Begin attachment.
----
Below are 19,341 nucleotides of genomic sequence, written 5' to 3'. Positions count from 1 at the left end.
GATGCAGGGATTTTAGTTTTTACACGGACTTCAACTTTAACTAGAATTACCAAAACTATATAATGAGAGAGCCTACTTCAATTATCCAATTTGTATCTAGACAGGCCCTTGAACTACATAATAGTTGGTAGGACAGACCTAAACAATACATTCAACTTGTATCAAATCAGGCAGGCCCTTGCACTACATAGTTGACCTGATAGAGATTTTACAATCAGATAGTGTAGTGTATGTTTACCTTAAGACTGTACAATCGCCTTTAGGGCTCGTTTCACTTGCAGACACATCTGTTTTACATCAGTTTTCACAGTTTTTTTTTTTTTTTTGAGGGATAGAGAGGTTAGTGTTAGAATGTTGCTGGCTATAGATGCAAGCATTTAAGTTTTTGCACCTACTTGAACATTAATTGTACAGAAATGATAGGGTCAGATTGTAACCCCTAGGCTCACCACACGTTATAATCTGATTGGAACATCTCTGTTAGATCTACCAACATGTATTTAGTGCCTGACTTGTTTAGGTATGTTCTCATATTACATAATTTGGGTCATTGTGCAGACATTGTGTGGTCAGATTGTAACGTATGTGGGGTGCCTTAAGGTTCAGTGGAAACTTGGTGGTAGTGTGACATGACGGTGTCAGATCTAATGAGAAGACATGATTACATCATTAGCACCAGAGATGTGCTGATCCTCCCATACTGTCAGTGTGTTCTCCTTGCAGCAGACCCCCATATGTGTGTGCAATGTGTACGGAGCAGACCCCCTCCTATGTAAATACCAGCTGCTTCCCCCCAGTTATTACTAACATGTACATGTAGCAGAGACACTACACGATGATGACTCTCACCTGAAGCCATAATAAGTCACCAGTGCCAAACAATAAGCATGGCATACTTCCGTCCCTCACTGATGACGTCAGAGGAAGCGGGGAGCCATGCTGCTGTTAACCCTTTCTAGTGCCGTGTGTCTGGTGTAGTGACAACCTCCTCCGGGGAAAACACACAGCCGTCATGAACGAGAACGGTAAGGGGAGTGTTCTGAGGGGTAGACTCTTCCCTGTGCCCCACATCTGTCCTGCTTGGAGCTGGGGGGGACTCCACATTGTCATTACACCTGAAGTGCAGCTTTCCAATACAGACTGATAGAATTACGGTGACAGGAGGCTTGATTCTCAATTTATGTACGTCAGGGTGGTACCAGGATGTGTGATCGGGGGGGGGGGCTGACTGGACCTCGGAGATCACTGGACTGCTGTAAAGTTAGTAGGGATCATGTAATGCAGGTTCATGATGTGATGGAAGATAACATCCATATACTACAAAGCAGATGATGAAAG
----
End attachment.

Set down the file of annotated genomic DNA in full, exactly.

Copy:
Below are 19,341 nucleotides of genomic sequence, written 5' to 3'. Positions count from 1 at the left end.
GATGCAGGGATTTTAGTTTTTACACGGACTTCAACTTTAACTAGAATTACCAAAACTATATAATGAGAGAGCCTACTTCAATTATCCAATTTGTATCTAGACAGGCCCTTGAACTACATAATAGTTGGTAGGACAGACCTAAACAATACATTCAACTTGTATCAAATCAGGCAGGCCCTTGCACTACATAGTTGACCTGATAGAGATTTTACAATCAGATAGTGTAGTGTATGTTTACCTTAAGACTGTACAATCGCCTTTAGGGCTCGTTTCACTTGCAGACACATCTGTTTTACATCAGTTTTCACAGTTTTTTTTTTTTTTTTGAGGGATAGAGAGGTTAGTGTTAGAATGTTGCTGGCTATAGATGCAAGCATTTAAGTTTTTGCACCTACTTGAACATTAATTGTACAGAAATGATAGGGTCAGATTGTAACCCCTAGGCTCACCACACGTTATAATCTGATTGGAACATCTCTGTTAGATCTACCAACATGTATTTAGTGCCTGACTTGTTTAGGTATGTTCTCATATTACATAATTTGGGTCATTGTGCAGACATTGTGTGGTCAGATTGTAACGTATGTGGGGTGCCTTAAGGTTCAGTGGAAACTTGGTGGTAGTGTGACATGACGGTGTCAGATCTAATGAGAAGACATGATTACATCATTAGCACCAGAGATGTGCTGATCCTCCCATACTGTCAGTGTGTTCTCCTTGCAGCAGACCCCCATATGTGTGTGCAATGTGTACGGAGCAGACCCCCTCCTATGTAAATACCAGCTGCTTCCCCCCAGTTATTACTAACATGTACATGTAGCAGAGACACTACACGATGATGACTCTCACCTGAAGCCATAATAAGTCACCAGTGCCAAACAATAAGCATGGCATACTTCCGTCCCTCACTGATGACGTCAGAGGAAGCGGGGAGCCATGCTGCTGTTAACCCTTTCTAGTGCCGTGTGTCTGGTGTAGTGACAACCTCCTCCGGGGAAAACACACAGCCGTCATGAACGAGAACGGTAAGGGGAGTGTTCTGAGGGGTAGACTCTTCCCTGTGCCCCACATCTGTCCTGCTTGGAGCTGGGGGGGACTCCACATTGTCATTACACCTGAAGTGCAGCTTTCCAATACAGACTGATAGAATTACGGTGACAGGAGGCTTGATTCTCAATTTATGTACGTCAGGGTGGTACCAGGATGTGTGATCGGGGGGGGGGGCTGACTGGACCTCGGAGATCACTGGACTGCTGTAAAGTTAGTAGGGATCATGTAATGCAGGTTCATGATGTGATGGAAGATAACATCCATATACTACAAAGCAGATGATGAAAG